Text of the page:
5 Comments

Why There Are No Refugees From America

This meme showed up on Facebook the other day, and it really got me thinking. Why is it that America houses refugees but never produces them?

refugees

The worst crisis to hit this country was the Great Depression. Poverty soared. Crops died. The Dust Bowl left people starving. Yet no one left …

The country, that is. But they certainly left one place for another, such as fleeing Oklahoma for California. Were they refugees? They may not have been called that at the time, but if people flee famine, what else do you call them?

More recently, when Hurricane Katrina devastated the infrastructure of New Orleans, destroying whole neighborhoods, many people fled to Texas and other states.

When news organizations referred to these citizens as “refugees,” a debate sprang up, in the news business if not among the general public. Technically, the word simply means one who seeks refuge. But it was a loaded term then, implying not only poverty and helplessness but also displacement from one’s homeland.

Advocates for the displaced Louisianans said the word was not applicable to someone who was merely relocating within their own country. News agencies finally settled on evacuees as being less inflammatory.

Whatever term you choose, all of these people—our fellow citizens—were forced from their homes, often with nothing but the clothes on their backs. They didn’t flee the country, though. Because where would they go? Mexico? They’d have to go through Texas to get there, so why not stop in Texas?

I think the real reason America doesn’t produce refugees isn’t because we “dust off the guns.” (Seriously, what gun owner do you know who lets their guns get dusty?)

No, the reason we don’t produce refugees is because when things go wrong—even spectacularly, disastrously wrong on every level—we are such a large and prosperous nation that our citizens don’t have to go beyond our borders to get the help they need. Even during the Civil War, a few places in the north and west never saw fighting. And that’s saying something. It’s a luxury of size that few other countries have.

Our prosperity relative to the rest of the world also works in our favor. Farmers who fled the Dust Bowl could still find work in California. We have commerce and infrastructure to support moving goods and people across great distances.

America is a great country. But let’s not kid ourselves, especially just for the sake of a mildly amusing meme. Our strength isn’t in our guns, dusty or not. Our strength is in our size, our prosperity, and our infrastructure. Our strength is in each of us individually, and in how all of us work together collectively.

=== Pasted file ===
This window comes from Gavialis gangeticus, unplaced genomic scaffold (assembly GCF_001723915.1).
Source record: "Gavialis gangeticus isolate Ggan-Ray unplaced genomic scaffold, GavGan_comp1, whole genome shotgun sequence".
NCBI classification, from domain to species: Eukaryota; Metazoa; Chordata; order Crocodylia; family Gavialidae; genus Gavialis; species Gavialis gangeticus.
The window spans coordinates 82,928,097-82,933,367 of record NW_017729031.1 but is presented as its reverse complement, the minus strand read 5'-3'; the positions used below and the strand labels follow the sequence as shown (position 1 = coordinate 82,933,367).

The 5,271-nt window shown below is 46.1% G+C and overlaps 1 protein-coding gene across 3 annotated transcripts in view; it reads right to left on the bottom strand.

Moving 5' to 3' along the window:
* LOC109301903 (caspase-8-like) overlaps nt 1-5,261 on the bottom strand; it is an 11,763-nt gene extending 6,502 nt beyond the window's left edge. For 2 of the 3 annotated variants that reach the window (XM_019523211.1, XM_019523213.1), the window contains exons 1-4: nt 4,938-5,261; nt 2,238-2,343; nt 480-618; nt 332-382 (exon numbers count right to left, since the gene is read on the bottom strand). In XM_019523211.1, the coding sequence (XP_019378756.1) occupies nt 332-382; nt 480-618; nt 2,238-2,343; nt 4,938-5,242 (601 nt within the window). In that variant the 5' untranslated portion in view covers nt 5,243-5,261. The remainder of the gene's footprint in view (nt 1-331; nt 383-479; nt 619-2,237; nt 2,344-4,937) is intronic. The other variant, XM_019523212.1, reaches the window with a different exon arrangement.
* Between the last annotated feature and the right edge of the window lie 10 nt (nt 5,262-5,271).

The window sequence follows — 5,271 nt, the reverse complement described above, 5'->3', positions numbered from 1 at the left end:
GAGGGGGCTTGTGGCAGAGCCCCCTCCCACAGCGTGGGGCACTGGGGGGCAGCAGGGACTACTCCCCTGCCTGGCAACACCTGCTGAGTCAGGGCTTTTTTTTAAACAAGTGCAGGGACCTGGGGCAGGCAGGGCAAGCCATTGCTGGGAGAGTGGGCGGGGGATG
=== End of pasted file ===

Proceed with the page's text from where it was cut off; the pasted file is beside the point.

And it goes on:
That kind of strength isn’t broken when it is shared. If anything, it gets stronger still.

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About Kristen Stieffel

Kristen Stieffel is a writer and freelance editor specializing in speculative fiction. She's a member of the Editorial Freelancers Association, Christian Editor Connection, and American Christian Fiction Writers.

5 comments on “Why There Are No Refugees From America

  1. I think there’s more to what’s implied here than just guns and shooting, Kristen. We have the power, as citizens in this country, to make things better for ourselves, not just sit on our duffs and expect other people to make it happen. We enforce our own liberty and create our own opportunities.

    A lot of the people who left Louisiana for other places have gone back now. I’m sure there are some transplants who’ve taken root in their new places of residence, but as a country, people pulled together and worked hard to fix the damage Katrina caused. While the government and FEMA threw money at the disaster (a significant amount of which wound up in corrupt political pockets), ordinary citizens from all over the country left their jobs and their families, and went to Louisiana to live in tents while they nursed scraped knuckles and tired backs to help rebuild the neighborhoods that had been flooded.

    FEMA didn’t do that; real people–mostly volunteers not with any government organization–did that. Fleeing the floods was a reasonable thing to do, but so was returning to rebuild and live again in the rebuilt neighborhoods.

    My grandfather had a saying that covers this: “Do it like a Dutchman!”

    He meant by this “put some muscle into it and get it done.” (he was raised German Mennonite) When I read “Dust off the guns and fix it,” that seems to me to be similar in meaning and intent (and not necessarily with violence assumed). Sort of also along the lines of “speak softly and carry a large stick.”

    • Yes, I agree that it’s our collective gumption that gets stuff done. I thing the guns line bothers me because it expresses a very narrow view of problem-solving. Far narrower than what you’ve described.

  2. I just went through this in another context. The sheer size of the US Is such that we ARE analogous to Western Europe. So all this about refugees going from Greece to Germany is like Oklahomans who fled the Dust Bowl for California.

    People forget just how large we are. They also forget that the states have sovereignty.

  3. I live in OKC where Tornados run rampant and destroy infrastructure time and again. In 2013 one of the largest F5 tornados ever recorded destroyed Moore Ok only ten miles south from where we live. Over a thousand homes gone in a matter of minutes with nothing left but a slab of concrete. Sure we had FEMA and the Red Cross and various organizations to assist. But it was the community of people around coming together to help others out, to assist their neighbors, despite their differences. it had nothing to do with dusting off guns because most of those guns- got buried in ruble or blown away.

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